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Fighting tradition: Changing norms of gender violence in Miskitu society

Laura Hobson Herlihy

Abstract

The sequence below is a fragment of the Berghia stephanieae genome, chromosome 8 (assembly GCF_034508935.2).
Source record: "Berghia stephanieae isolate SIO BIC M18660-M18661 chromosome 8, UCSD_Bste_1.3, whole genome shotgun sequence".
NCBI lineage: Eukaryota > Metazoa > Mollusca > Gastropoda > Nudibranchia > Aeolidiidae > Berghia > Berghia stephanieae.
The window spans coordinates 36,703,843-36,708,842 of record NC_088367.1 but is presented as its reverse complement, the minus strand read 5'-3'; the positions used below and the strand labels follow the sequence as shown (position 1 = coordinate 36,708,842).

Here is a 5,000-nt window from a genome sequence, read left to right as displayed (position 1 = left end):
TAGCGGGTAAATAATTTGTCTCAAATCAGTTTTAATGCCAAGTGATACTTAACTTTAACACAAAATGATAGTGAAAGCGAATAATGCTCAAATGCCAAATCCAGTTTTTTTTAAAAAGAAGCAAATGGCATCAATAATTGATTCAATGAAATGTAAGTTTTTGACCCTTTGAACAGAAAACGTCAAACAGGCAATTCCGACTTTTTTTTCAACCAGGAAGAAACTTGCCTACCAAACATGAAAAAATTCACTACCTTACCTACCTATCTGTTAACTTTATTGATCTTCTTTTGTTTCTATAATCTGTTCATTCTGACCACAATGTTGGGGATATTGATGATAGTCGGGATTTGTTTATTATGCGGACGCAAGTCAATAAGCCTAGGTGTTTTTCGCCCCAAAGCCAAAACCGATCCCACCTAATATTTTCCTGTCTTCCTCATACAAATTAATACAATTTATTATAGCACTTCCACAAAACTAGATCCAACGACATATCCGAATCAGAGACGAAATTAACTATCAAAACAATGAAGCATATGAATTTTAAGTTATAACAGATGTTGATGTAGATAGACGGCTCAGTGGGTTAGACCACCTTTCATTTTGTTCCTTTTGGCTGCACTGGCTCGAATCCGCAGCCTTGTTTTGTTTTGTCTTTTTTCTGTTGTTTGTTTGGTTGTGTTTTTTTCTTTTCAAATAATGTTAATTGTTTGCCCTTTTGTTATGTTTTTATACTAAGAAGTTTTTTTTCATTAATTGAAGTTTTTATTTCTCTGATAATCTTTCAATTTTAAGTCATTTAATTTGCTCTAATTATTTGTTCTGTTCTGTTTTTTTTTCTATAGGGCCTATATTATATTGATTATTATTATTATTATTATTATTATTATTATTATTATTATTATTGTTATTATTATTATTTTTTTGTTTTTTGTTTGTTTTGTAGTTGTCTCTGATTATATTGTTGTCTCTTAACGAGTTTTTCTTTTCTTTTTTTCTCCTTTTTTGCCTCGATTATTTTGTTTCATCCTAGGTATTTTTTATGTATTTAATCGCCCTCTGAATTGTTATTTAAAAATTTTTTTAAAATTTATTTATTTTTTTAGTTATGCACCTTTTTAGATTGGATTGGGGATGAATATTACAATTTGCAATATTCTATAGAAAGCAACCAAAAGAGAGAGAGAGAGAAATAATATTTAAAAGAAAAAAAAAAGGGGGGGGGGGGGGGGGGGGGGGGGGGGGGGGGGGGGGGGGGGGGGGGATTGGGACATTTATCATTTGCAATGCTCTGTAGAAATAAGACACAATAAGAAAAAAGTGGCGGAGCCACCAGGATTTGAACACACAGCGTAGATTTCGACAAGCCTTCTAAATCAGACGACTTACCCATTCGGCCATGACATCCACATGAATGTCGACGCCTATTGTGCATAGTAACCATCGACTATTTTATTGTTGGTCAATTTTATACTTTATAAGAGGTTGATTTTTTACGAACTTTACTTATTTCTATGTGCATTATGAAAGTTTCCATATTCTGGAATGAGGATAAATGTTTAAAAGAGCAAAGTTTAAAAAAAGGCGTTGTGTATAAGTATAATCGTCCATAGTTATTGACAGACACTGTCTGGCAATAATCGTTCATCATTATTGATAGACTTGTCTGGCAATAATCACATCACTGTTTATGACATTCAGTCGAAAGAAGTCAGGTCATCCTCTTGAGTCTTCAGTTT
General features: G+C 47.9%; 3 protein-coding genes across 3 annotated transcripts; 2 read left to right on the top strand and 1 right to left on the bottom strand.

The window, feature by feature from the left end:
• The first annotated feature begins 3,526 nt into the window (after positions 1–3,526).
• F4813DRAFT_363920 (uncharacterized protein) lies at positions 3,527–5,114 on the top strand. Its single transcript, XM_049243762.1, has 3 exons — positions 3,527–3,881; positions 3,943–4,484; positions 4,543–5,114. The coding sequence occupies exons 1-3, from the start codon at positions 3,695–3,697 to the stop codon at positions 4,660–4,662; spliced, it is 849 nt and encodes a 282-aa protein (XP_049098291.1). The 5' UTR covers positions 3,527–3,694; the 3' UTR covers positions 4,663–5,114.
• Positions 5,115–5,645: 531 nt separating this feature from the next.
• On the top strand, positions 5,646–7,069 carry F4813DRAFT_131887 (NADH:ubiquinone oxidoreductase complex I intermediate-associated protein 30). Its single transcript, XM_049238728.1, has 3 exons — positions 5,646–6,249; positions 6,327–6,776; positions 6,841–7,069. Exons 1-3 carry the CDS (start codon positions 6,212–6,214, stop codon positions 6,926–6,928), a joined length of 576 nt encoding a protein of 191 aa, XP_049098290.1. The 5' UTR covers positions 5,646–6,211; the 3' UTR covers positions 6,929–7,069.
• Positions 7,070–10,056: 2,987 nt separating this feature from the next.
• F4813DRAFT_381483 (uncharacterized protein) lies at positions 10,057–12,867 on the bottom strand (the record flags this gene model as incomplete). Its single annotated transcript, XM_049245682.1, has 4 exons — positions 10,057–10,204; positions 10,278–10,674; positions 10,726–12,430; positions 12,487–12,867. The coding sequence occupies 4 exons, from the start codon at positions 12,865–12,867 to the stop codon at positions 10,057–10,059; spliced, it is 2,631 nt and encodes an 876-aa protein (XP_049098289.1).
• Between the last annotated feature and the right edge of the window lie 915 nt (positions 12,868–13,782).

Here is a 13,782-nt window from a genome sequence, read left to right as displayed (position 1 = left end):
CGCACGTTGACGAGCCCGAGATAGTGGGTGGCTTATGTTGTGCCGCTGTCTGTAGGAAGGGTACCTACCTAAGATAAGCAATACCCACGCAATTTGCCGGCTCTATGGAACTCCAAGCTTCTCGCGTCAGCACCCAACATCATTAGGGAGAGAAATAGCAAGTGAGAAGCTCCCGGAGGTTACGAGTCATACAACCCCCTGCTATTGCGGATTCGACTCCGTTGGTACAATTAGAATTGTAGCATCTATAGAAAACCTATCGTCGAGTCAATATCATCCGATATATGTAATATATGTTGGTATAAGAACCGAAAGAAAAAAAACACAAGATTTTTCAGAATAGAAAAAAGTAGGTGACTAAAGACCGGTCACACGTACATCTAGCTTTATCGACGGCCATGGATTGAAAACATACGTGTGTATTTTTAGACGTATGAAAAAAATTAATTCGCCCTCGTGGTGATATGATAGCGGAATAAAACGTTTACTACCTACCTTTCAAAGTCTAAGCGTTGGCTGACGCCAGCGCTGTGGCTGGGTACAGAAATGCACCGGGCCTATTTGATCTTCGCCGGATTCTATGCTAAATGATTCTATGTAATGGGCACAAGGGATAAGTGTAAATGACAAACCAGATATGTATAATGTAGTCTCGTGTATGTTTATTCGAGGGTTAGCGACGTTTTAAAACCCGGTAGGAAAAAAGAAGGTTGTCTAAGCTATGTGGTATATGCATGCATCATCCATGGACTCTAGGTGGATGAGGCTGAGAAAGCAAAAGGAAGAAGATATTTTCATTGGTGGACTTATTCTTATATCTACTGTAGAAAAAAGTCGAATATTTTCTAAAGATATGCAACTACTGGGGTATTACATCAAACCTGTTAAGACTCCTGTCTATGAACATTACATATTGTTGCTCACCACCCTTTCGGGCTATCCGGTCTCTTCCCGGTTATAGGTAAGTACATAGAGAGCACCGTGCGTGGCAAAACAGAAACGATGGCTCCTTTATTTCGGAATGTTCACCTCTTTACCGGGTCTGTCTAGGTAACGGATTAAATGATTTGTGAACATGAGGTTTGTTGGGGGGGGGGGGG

This article concerns gender violence against indigenous Miskitu women in Nicaragua’s North Atlantic Autonomous Region (RAAN) by examining how violence toward RAAN women is linked not only to culturally-based perceptions of love and marriage, but also to disruptive gender relations caused by neoliberal economic policies of the state and the lack of justice accessible to women through Nicaraguan customary law (derecho indígena o consuetudinario). The second part of the article reveals that RAAN women are beginning to view gender violence as criminal behaviour, especially when their children are the victims of aggressors. Increasingly, women are seeking justice for themselves and their daughters through the national system of justice and through governmental and non-governmental organizations. Conclusions suggest that while multiple and convergent cultural, economic, and politico-juridical factors have generated and institutionalized intra-familial violence in Miskitu society, recent changes will de-centre the normalization of violence within the next generation.

 

 


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